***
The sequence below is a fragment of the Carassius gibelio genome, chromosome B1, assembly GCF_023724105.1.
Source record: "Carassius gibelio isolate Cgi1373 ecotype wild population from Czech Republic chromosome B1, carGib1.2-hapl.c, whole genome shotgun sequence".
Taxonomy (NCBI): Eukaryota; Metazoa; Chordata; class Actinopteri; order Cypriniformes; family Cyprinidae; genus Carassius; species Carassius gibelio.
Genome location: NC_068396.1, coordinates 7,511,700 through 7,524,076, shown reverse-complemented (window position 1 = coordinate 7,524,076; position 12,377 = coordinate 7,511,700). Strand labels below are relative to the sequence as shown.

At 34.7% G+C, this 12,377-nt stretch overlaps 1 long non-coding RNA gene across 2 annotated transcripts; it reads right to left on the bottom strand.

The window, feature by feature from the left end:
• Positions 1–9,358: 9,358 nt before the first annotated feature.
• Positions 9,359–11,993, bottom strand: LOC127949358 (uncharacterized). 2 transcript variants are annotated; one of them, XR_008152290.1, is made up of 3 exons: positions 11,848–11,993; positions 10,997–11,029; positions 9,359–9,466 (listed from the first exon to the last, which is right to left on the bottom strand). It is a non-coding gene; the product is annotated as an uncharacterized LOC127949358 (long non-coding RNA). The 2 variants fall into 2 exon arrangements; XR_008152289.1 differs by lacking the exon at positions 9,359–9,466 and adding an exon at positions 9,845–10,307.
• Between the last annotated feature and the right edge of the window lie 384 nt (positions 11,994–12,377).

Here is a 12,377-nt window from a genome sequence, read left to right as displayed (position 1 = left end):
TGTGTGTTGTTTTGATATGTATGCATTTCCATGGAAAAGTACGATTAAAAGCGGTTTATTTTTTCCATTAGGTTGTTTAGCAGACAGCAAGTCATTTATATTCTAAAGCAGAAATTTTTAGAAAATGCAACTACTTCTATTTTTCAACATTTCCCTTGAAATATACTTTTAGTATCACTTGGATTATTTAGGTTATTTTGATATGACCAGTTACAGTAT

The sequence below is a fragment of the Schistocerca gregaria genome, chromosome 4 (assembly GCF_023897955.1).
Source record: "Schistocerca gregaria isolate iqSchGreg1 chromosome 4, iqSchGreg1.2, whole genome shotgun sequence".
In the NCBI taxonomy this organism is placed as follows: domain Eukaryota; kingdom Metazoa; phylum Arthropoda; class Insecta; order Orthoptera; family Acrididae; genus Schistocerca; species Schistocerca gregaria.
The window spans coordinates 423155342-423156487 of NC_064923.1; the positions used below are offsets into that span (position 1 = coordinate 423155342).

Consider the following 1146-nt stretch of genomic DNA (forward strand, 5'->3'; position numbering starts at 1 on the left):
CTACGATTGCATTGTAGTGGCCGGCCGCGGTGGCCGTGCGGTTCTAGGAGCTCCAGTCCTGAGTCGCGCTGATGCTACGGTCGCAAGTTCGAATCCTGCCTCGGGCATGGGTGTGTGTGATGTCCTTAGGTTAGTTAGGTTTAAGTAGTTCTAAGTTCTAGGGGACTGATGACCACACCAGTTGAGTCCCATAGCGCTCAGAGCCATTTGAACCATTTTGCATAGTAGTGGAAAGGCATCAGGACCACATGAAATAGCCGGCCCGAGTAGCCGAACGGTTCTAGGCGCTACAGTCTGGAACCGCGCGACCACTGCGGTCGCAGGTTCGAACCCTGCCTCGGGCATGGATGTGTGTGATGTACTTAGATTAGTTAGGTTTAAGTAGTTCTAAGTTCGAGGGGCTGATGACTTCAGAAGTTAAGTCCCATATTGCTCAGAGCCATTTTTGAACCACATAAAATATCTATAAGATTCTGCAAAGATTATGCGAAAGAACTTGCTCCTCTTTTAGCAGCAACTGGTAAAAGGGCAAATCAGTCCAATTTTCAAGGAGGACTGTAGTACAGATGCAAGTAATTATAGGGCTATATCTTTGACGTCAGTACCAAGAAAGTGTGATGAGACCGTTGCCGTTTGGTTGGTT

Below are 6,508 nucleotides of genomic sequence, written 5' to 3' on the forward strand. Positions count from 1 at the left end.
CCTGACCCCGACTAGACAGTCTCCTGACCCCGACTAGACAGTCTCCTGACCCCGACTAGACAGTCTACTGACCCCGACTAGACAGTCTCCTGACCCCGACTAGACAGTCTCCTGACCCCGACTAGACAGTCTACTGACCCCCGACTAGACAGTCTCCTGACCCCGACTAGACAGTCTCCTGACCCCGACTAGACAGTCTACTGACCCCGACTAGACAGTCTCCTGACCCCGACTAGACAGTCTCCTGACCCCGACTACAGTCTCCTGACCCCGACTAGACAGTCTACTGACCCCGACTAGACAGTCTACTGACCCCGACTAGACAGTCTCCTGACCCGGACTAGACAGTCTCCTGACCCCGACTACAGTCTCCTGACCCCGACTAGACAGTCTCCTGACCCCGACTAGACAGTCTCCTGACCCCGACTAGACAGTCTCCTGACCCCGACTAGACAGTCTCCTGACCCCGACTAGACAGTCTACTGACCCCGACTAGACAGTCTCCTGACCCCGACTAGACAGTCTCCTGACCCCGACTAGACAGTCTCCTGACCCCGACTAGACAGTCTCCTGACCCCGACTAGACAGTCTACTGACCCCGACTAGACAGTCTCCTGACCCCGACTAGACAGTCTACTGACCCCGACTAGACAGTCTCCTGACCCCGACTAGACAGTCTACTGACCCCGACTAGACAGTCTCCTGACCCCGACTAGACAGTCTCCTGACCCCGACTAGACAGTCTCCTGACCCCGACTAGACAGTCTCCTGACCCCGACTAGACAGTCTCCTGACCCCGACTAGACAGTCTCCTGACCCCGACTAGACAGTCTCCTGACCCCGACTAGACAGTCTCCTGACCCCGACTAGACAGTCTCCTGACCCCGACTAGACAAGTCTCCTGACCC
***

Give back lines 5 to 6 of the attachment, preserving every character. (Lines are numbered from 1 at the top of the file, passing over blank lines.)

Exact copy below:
At 34.7% G+C, this 12,377-nt stretch overlaps 1 long non-coding RNA gene across 2 annotated transcripts; it reads right to left on the bottom strand.

The window, feature by feature from the left end: